Democrats might be able to pass a bill requiring universal background checks for gun buyers, but probably not much else. Sen. Joe Manchin (D-W.V.), who sports an “A” rating from the NRA, surprised some gun control advocates when he came out in favor of universal background checks for gun buyers, including those at gun shows. That’s not so much of a stretch, as a nationwide poll by the Johns Hopkins Center for Gun Policy and Research showed 89% of respondents (and 74% of NRA members) support universal background checks. The survey also showed 70% of respondents supported bans on semi-automatic weapons and high-capacity ammunition magazines.

But neither that poll, nor other recent polls showing wide margins in favor of assault weapons bans, break down respondents into urban, suburban and rural areas. The National Gun Policy Survey in 2001 found that 65.2% of rural residents had a gun in the household, compared with 35.3% in towns, 29.5% in suburbs and 21.7% in cities, and that same survey found that 57% of urban residents supported gun controls over the right to own guns while 63% of rural residents supported gun rights over controls. Our own anecdotal data suggests that residents of rural areas and small towns are still more protective of those gun rights than their urban cousins.

[Editor's Note: After this was written, we discovered a CNN/Opinion Research Corp. Poll conducted Dec. 17-18, 2012, that sampled 620 people nationwide and found the same level of 13% support for "no restrictions on guns" among urban, surburban and rural respondents, and 66% support for some restrictions in cities, 71% in suburbs and 79% in rural areas, but the sample was so small, the margin of error (from +/- 5% in the suburbs to +/- 8.5% among rural respondents) and the results at such a wide variance from past polls that we discount it.]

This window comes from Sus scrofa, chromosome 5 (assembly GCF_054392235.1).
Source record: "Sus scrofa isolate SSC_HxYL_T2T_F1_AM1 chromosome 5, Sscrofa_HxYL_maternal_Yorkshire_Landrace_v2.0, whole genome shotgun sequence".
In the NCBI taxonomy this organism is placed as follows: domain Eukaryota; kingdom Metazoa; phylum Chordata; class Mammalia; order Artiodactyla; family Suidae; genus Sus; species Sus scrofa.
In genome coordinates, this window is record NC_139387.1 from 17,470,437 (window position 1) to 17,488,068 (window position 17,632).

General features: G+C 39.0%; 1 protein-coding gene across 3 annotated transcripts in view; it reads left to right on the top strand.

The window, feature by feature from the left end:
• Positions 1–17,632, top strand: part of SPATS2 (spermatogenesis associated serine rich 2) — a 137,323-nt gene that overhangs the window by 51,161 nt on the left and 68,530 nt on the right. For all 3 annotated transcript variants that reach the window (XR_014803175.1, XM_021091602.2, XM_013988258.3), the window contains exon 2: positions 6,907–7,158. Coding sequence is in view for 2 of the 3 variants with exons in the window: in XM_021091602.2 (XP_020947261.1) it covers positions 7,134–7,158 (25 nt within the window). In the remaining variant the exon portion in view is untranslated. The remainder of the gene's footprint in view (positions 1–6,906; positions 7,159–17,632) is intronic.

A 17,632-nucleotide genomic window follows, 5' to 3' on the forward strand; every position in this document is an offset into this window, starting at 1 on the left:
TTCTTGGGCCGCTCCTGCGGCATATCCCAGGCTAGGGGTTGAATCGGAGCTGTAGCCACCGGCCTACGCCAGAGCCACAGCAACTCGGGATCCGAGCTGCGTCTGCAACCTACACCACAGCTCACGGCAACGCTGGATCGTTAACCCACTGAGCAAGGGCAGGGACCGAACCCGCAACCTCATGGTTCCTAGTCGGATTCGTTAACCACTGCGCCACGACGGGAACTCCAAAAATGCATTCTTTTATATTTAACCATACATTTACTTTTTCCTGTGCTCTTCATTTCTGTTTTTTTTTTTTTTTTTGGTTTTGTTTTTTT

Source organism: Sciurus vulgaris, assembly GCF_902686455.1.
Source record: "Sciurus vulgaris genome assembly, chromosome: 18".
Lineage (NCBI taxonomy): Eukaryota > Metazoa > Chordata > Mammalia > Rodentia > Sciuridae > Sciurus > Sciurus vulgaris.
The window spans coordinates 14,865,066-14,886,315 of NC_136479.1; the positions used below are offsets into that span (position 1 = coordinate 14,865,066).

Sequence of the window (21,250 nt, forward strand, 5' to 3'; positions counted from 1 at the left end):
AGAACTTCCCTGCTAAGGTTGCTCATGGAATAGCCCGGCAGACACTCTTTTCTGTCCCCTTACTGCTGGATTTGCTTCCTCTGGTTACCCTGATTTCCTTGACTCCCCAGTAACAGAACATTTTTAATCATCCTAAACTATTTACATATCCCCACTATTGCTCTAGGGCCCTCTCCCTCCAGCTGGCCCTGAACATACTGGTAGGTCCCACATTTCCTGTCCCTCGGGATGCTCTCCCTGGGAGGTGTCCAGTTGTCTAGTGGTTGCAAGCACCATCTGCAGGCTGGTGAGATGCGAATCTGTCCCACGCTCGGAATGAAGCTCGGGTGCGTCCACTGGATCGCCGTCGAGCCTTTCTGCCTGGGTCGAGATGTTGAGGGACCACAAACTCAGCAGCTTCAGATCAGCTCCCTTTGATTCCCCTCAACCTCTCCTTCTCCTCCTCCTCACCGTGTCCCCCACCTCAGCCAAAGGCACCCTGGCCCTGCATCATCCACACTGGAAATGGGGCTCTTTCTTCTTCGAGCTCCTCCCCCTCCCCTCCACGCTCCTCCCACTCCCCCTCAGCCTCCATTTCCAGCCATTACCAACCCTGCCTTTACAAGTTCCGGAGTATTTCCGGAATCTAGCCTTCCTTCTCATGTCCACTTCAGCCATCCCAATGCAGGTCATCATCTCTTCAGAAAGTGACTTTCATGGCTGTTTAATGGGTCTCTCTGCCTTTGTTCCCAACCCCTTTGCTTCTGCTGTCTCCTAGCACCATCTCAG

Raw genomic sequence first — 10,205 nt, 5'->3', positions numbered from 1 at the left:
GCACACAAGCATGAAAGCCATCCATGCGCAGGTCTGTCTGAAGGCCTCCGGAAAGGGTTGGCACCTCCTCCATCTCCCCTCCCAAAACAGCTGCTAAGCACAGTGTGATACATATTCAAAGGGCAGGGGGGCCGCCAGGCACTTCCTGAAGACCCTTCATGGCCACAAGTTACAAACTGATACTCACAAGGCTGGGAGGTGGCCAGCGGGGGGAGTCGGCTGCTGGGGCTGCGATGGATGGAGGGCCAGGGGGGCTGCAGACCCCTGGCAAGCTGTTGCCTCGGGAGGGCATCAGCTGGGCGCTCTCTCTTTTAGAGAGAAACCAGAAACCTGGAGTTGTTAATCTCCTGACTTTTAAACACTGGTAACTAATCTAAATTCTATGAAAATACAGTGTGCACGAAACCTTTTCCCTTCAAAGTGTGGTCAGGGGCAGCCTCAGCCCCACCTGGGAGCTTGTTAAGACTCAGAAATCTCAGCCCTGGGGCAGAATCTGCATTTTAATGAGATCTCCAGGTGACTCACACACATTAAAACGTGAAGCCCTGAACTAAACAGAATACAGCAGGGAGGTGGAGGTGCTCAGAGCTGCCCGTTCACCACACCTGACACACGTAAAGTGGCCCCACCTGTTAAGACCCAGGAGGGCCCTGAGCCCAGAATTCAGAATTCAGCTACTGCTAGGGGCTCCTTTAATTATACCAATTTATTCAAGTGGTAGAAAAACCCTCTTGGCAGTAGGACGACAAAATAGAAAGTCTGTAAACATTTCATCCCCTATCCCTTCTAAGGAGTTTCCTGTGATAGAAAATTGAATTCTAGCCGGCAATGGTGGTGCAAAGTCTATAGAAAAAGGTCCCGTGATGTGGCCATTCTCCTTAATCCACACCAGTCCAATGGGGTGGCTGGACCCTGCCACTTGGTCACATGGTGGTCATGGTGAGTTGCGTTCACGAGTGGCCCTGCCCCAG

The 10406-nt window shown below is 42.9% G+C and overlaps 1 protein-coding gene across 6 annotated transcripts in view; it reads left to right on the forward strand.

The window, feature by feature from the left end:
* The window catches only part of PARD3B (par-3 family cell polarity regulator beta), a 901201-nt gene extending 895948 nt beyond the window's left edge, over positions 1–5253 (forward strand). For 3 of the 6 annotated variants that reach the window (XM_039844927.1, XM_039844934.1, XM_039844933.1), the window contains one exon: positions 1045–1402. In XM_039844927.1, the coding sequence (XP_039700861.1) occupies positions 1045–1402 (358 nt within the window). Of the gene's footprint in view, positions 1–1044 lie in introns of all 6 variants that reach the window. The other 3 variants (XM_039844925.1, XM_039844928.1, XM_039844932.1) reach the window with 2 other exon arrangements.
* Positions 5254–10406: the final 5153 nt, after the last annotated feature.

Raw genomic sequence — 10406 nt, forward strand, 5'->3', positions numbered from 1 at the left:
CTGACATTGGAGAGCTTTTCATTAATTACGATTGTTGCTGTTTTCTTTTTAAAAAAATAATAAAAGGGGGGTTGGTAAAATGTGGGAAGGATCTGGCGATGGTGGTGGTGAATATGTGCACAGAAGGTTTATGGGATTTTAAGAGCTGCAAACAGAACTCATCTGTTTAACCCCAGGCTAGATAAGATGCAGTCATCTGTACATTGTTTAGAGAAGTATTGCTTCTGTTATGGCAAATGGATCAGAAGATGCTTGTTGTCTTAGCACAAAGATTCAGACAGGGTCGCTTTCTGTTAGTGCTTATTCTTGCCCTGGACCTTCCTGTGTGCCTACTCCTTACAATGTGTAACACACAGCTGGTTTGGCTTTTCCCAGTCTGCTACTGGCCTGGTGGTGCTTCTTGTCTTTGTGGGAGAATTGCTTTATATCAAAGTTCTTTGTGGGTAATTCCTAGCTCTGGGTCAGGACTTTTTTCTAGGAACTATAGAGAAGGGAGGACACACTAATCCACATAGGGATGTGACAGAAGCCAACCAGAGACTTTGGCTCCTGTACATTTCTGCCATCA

If you want to pass more restrictive gun controls, start working on Republicans in suburban districts, which appear to be the prime targets for disaffected youths who turn up in public places with semiautomatic weapons. And work for common sense in state laws.

Supreme Court decisions in District of Columbia v. Heller (2008) and McDonald v. Chicago (2010) that affirmed the individual right to a gun for home defense sent mixed signals on whether the state may restrict the carrying of arms outside the homes. The wording of the Second Amendment may be ambiguous, but the phrase “well-regulated militia” has long been recognized to give the states and federal government authority to regulate the public use of firearms and the ownership of high-powered weapons.

We think the states have become too lax in the issuance of licenses to allow concealed handguns. Most states require little or no training to carry a concealed weapon. For example, Texas requires applicants to take a 10-hour class and pass a written exam as well as a shooting exam to show basic proficiency, and clear a background check. And the shooting exam only requires the applicant to hit the fixed target on 70% of shots, which hardly qualifies the licensee for a shootout with an armed “bad guy.” And gun rights activists are pushing hard for a federal reciprocity law, which passed the House in 2011, which would require states to recognize each others’ concealed handgun licenses.

The rise in concealed weapons licenses as well as “Stand Your Ground” laws, which provide tacit encouragement for gun carriers to brandish their weapon rather than retreat and call the police, have led to tragic results, most prominently in the case of Trayvon Martin, the teenager who was shot to death Feb. 26, 2012 in Sanford, Fla., by a vigilante who assumed Martin was a potential prowler and confronted him about it.

States should require gun owners seeking a concealed-weapon permit not only to get more weapons training, but they also should be required to show proof of liability insurance in case their stray shots hit innocent bystanders. Car owners are required to show proof of insurance to get their car registered and we should expect no less from people who insist on their right to carry guns. After all, good intentions won’t make up for poor marksmanship or reckless reaction when it comes to paying hospital bills of the wounded.

Missed Opportunity for Reform